Skip to content

The Woman King showcases the black female power that the film industry desperately needs

There is rarely a moment in The Woman King (2022) where the audience is not gripped to the screen. Chiyedza Zunzanyika examines the highlights of this Viola David-led epic.

By Chiyedza Zunzanyika, Third Year, Law

There is rarely a moment in The Woman King (2022) where the audience is not gripped to the screen, sunken into the story or immersed in a partially reimagined world of black female dominance. The film truly challenges contemporary norms in cinema with the same ferocity that it challenges western ideas of female empowerment.

Unsurprisingly, the ambitious project has found itself engulfed in controversy, forced to answer complex questions around slavery and the line Hollywood can cross to achieve some desired socio-political goal.

As opposed to being an accurate historical documentary, I believe that the film is better suited as a brilliant contribution to the wider and growing genre of diasporic celebration- joining movies like Black Panther (2018) in re-defining what it means to be both black, from Africa or a descendent of an African.
The Woman King (2022) - IMDb
Photo by 2021 CTMG, courtesy of IMDB

The star-studded film follows the Agojie, a West African all-female warrior unit that served to protect and extend the Dahomey tribe between the 17th and 19th centuries. Directed by Gina Prince Bythewood and starring a mighty, stone-faced Viola Davis, the movie frames the Agojie in a much more nuanced light than the European accounts which exist today.

The Amazons of the Black Sparta (2011) – which is the only published book on the Agoji – described the women as ‘beastly’, ‘ugly’ and animalistic. In contrast, the film’s writer takes cues from her trip to Benin (the current Dahomey) and gives the Agojie depth – painting each character with a stroke of vulnerability, wit, fear and a moral consciousness that questions the perpetual act of “selling one’s people.”

Photo by Ilze Kitshoff / 2021 CTMG, courtesy of IMDB

On the latter note, one might be nervous before entering the cinema due to Dahomey’s links to the slave trade. The film, at its onset, makes it clear where the tribe stood during the 16th and 17th centuries, with lines such as, The slave trade is the reason we prosper”, stated by one character.

The trade itself, and the role of Africans in it, is a vastly complicated subject that Hollywood may not be prepared to tackle. The film tries its best to explain some of these complexities, taking note of the economic benefits afforded to states that participated in the trade, the ensuing tribal wars, and manipulation from western counterparts.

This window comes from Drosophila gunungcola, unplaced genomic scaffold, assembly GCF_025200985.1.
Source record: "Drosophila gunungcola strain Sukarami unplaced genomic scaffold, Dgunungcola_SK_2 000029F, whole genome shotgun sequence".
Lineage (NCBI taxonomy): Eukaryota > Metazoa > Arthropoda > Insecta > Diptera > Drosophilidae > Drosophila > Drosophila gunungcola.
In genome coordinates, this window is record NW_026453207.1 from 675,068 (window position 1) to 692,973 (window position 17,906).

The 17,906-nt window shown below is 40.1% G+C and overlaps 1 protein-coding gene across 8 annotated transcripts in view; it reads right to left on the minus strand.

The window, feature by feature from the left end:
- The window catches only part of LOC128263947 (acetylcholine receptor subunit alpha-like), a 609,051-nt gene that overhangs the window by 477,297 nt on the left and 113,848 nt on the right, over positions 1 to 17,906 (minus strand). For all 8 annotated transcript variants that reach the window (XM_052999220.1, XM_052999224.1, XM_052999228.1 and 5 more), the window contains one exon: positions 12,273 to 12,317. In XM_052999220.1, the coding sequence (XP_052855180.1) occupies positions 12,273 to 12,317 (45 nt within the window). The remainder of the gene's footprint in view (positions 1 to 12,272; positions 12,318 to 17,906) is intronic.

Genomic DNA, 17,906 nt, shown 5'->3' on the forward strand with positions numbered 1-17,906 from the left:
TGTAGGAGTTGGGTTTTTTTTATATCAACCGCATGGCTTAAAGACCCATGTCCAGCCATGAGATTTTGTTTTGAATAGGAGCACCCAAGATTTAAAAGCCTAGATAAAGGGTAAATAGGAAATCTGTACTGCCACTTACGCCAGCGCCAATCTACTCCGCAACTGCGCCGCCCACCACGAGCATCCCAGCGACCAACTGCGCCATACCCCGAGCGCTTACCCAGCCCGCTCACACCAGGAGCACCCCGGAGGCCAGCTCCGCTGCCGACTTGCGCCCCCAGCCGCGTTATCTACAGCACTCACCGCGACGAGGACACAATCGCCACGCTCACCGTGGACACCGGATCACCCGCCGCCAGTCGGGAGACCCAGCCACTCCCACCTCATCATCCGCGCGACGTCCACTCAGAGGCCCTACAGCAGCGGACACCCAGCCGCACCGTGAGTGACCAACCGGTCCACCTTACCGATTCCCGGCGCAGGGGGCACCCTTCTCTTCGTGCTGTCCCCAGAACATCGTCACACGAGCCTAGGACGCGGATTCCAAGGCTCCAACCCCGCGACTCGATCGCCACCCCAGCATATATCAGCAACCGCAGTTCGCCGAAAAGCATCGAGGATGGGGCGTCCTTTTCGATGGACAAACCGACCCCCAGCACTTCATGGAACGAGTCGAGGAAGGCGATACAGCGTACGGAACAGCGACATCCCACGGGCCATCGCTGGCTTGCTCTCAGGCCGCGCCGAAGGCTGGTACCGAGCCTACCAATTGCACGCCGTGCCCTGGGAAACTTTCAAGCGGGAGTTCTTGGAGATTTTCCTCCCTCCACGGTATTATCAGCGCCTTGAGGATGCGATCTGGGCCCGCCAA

As one Portuguese trader remarks, “You stop the trade, and you will be nothing.”

Photo by 2021 CTMG, courtesy of IMDB

The writers, in their best effort to create pure heroines, attempt to over-dramatise the Dahomey tribes’ desire to stop the sale of people. It is arguably impossible to truly know or ascertain this. African history was – and is still –  controlled and written about by the very people who conquered, enslaved, and brutalised us. Given this, we, as the viewers, can and should allow imaginative writing with the purpose of story-building.

The scenes of glory, gore and pain, encapsulated in a fresh and inspiring tale of sisterhood, were well worth the ‘rewrite’. And as one critic argues, if anything, the movie is inviting people to do some of their own research and explore areas of history that few are ever taught or choose to discover.

Photo by Ilze Kitshoff / 2021 CTMG, courtesy of IMDB

The cast is nothing short of phenomenal; Led by Emmy Award-winning Viola Davis (playing the mesmerizing general Nanisca), who trains and leads the Agojie whilst battling some horrific trauma.

It is Davis’ rare ability to present as both powerful and sensitive that subverts the “strong black girl” stereotype and re-introduces a unique interpretation of black female empowerment that is often ignored in the western feminist movement.

Lashana Lynch as Izogie steals every scene she’s in, whilst Thuso Mbedu as Nawi seemingly gives a performance that will define her career, and surely highlight her as one of South Africa’s greatest exports.

Photo by 2021 CTMG, courtesy of IMDB

The movie itself is shot exceptionally well, and credit should be given to Bythewood’s camera work due to how superbly it showcases and magnifies dark skin, enhancing each actor’s natural colour and allowing representation to be in its truest form – physically speaking. Additionally, the atmosphere is well enhanced by a thrilling and thundering musical score.

Standing beside other cinematic releases this year, The Woman King (2022) offers an exciting, thought-provoking, and thunderous alternative to the now overdone action films and weak contemporary commentaries we have become used to. You leave the theatre feeling something, whether that be inspired, uncomfortable, seen or ready to learn more.

The Woman King, and films like it, remain a small portal into the past, present and future of African history and Diaspora talent. It is a fresh, rare entry in the blockbuster market that, I, personally, absolutely loved.

Featured Image: 2021 CTMG, courtesy of IMDB

Were you enthralled by The Woman King's cinematography?